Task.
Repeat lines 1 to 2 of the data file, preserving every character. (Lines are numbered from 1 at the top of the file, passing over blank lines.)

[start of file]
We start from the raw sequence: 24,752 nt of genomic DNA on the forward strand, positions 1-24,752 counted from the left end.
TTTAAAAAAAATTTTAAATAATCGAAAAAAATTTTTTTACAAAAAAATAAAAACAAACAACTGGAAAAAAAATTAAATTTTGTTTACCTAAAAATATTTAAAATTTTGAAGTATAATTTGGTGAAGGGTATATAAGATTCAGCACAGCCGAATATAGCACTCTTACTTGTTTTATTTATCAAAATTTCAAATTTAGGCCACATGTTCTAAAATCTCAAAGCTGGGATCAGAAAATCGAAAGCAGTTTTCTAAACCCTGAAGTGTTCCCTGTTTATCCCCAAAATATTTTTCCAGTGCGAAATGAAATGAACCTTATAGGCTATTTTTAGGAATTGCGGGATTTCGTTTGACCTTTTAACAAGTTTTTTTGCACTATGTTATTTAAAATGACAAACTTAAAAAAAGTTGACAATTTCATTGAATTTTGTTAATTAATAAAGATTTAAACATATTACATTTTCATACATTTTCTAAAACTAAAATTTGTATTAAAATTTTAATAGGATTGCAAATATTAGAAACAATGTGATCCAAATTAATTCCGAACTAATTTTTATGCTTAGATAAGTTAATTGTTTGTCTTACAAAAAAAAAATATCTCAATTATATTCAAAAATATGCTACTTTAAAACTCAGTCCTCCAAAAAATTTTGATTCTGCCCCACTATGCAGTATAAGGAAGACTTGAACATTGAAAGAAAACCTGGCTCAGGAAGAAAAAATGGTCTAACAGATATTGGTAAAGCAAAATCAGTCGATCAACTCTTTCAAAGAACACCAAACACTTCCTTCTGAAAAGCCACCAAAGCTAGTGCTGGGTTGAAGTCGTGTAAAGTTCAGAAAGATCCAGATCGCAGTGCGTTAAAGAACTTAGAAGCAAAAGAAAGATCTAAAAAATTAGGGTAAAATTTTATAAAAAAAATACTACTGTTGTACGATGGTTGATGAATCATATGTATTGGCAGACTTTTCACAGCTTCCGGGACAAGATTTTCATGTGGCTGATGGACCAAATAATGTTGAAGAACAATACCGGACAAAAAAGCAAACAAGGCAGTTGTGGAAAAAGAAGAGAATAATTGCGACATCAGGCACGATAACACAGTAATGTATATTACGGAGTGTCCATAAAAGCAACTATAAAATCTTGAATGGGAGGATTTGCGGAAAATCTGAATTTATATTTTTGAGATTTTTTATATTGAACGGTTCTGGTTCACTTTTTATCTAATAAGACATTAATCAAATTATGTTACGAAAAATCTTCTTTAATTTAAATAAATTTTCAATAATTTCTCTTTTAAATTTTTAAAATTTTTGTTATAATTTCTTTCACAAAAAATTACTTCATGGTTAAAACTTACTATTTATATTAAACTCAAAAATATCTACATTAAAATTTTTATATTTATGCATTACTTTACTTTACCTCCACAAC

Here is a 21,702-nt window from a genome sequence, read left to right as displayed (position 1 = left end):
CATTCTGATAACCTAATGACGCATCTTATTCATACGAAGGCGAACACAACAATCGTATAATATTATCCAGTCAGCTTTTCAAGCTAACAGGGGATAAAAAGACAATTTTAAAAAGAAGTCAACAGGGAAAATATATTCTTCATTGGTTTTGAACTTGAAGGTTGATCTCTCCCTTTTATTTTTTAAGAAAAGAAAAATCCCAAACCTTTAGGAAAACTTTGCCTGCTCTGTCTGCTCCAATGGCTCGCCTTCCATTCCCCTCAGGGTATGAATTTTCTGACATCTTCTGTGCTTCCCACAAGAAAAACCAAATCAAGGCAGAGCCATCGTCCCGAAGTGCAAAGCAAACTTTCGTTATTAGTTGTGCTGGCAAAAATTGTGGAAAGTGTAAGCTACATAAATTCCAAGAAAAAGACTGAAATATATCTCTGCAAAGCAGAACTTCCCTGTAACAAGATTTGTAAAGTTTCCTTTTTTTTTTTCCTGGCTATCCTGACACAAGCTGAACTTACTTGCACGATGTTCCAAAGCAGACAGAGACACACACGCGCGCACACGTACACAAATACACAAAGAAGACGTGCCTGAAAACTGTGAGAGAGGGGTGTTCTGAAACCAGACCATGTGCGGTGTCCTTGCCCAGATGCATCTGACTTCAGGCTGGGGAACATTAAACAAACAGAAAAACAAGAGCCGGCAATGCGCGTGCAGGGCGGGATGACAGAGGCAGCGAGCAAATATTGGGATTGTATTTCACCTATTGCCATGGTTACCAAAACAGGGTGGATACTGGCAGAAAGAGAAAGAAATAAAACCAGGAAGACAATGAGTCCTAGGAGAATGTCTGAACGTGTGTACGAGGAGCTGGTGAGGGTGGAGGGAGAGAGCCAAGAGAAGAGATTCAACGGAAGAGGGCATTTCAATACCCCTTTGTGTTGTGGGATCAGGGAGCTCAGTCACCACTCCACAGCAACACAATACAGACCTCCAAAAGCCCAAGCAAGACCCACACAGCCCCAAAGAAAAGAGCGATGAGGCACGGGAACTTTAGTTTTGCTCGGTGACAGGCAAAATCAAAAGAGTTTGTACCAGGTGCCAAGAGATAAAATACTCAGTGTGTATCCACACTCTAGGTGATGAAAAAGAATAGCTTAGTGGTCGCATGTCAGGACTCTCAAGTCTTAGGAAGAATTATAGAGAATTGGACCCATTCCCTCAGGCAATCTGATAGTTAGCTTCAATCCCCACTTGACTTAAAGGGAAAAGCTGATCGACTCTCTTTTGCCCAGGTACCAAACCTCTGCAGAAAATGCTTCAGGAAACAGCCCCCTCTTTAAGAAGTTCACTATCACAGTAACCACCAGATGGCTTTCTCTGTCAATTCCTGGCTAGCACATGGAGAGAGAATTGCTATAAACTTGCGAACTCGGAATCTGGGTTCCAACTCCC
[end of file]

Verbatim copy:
We start from the raw sequence: 24,752 nt of genomic DNA on the forward strand, positions 1-24,752 counted from the left end.
TTTAAAAAAAATTTTAAATAATCGAAAAAAATTTTTTTACAAAAAAATAAAAACAAACAACTGGAAAAAAAATTAAATTTTGTTTACCTAAAAATATTTAAAATTTTGAAGTATAATTTGGTGAAGGGTATATAAGATTCAGCACAGCCGAATATAGCACTCTTACTTGTTTTATTTATCAAAATTTCAAATTTAGGCCACATGTTCTAAAATCTCAAAGCTGGGATCAGAAAATCGAAAGCAGTTTTCTAAACCCTGAAGTGTTCCCTGTTTATCCCCAAAATATTTTTCCAGTGCGAAATGAAATGAACCTTATAGGCTATTTTTAGGAATTGCGGGATTTCGTTTGACCTTTTAACAAGTTTTTTTGCACTATGTTATTTAAAATGACAAACTTAAAAAAAGTTGACAATTTCATTGAATTTTGTTAATTAATAAAGATTTAAACATATTACATTTTCATACATTTTCTAAAACTAAAATTTGTATTAAAATTTTAATAGGATTGCAAATATTAGAAACAATGTGATCCAAATTAATTCCGAACTAATTTTTATGCTTAGATAAGTTAATTGTTTGTCTTACAAAAAAAAAATATCTCAATTATATTCAAAAATATGCTACTTTAAAACTCAGTCCTCCAAAAAATTTTGATTCTGCCCCACTATGCAGTATAAGGAAGACTTGAACATTGAAAGAAAACCTGGCTCAGGAAGAAAAAATGGTCTAACAGATATTGGTAAAGCAAAATCAGTCGATCAACTCTTTCAAAGAACACCAAACACTTCCTTCTGAAAAGCCACCAAAGCTAGTGCTGGGTTGAAGTCGTGTAAAGTTCAGAAAGATCCAGATCGCAGTGCGTTAAAGAACTTAGAAGCAAAAGAAAGATCTAAAAAATTAGGGTAAAATTTTATAAAAAAAATACTACTGTTGTACGATGGTTGATGAATCATATGTATTGGCAGACTTTTCACAGCTTCCGGGACAAGATTTTCATGTGGCTGATGGACCAAATAATGTTGAAGAACAATACCGGACAAAAAAGCAAACAAGGCAGTTGTGGAAAAAGAAGAGAATAATTGCGACATCAGGCACGATAACACAGTAATGTATATTACGGAGTGTCCATAAAAGCAACTATAAAATCTTGAATGGGAGGATTTGCGGAAAATCTGAATTTATATTTTTGAGATTTTTTATATTGAACGGTTCTGGTTCACTTTTTATCTAATAAGACATTAATCAAATTATGTTACGAAAAATCTTCTTTAATTTAAATAAATTTTCAATAATTTCTCTTTTAAATTTTTAAAATTTTTGTTATAATTTCTTTCACAAAAAATTACTTCATGGTTAAAACTTACTATTTATATTAAACTCAAAAATATCTACATTAAAATTTTTATATTTATGCATTACTTTACTTTACCTCCACAAC